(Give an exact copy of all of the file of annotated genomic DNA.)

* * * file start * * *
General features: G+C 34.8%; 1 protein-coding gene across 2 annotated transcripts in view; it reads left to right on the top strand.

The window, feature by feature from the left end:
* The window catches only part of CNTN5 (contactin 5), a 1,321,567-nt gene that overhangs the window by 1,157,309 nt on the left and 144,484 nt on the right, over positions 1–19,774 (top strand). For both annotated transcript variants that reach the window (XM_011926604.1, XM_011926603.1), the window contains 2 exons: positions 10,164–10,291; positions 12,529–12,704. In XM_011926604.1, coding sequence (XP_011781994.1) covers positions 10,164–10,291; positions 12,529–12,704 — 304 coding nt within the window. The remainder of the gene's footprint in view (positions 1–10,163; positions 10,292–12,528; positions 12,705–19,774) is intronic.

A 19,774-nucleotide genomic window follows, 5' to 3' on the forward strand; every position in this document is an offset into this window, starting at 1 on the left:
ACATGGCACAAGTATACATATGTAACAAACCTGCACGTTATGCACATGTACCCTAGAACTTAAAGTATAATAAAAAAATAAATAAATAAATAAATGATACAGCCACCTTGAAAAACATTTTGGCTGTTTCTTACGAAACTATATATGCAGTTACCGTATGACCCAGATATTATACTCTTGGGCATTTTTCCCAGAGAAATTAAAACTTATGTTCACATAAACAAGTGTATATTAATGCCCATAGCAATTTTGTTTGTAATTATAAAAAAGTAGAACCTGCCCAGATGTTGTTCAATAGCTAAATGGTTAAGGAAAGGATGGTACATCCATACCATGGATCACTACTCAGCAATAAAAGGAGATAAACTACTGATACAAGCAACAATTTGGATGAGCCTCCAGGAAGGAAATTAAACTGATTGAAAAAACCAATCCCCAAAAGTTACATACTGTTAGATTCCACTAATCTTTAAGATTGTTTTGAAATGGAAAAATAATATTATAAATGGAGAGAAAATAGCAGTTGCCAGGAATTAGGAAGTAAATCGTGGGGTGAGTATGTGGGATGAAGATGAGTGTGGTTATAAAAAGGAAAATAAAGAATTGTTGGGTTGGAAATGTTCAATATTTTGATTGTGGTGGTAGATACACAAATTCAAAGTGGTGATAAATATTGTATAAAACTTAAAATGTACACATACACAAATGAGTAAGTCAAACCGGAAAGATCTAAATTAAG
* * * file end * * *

General features: G+C 34.8%; 1 protein-coding gene across 2 annotated transcripts in view; it reads left to right on the top strand.

The window, feature by feature from the left end:
* The window catches only part of CNTN5 (contactin 5), a 1,321,567-nt gene that overhangs the window by 1,157,309 nt on the left and 144,484 nt on the right, over positions 1–19,774 (top strand). For both annotated transcript variants that reach the window (XM_011926604.1, XM_011926603.1), the window contains 2 exons: positions 10,164–10,291; positions 12,529–12,704. In XM_011926604.1, coding sequence (XP_011781994.1) covers positions 10,164–10,291; positions 12,529–12,704 — 304 coding nt within the window. The remainder of the gene's footprint in view (positions 1–10,163; positions 10,292–12,528; positions 12,705–19,774) is intronic.

A 19,774-nucleotide genomic window follows, 5' to 3' on the forward strand; every position in this document is an offset into this window, starting at 1 on the left:
ACATGGCACAAGTATACATATGTAACAAACCTGCACGTTATGCACATGTACCCTAGAACTTAAAGTATAATAAAAAAATAAATAAATAAATAAATGATACAGCCACCTTGAAAAACATTTTGGCTGTTTCTTACGAAACTATATATGCAGTTACCGTATGACCCAGATATTATACTCTTGGGCATTTTTCCCAGAGAAATTAAAACTTATGTTCACATAAACAAGTGTATATTAATGCCCATAGCAATTTTGTTTGTAATTATAAAAAAGTAGAACCTGCCCAGATGTTGTTCAATAGCTAAATGGTTAAGGAAAGGATGGTACATCCATACCATGGATCACTACTCAGCAATAAAAGGAGATAAACTACTGATACAAGCAACAATTTGGATGAGCCTCCAGGAAGGAAATTAAACTGATTGAAAAAACCAATCCCCAAAAGTTACATACTGTTAGATTCCACTAATCTTTAAGATTGTTTTGAAATGGAAAAATAATATTATAAATGGAGAGAAAATAGCAGTTGCCAGGAATTAGGAAGTAAATCGTGGGGTGAGTATGTGGGATGAAGATGAGTGTGGTTATAAAAAGGAAAATAAAGAATTGTTGGGTTGGAAATGTTCAATATTTTGATTGTGGTGGTAGATACACAAATTCAAAGTGGTGATAAATATTGTATAAAACTTAAAATGTACACATACACAAATGAGTAAGTCAAACCGGAAAGATCTAAATTAAG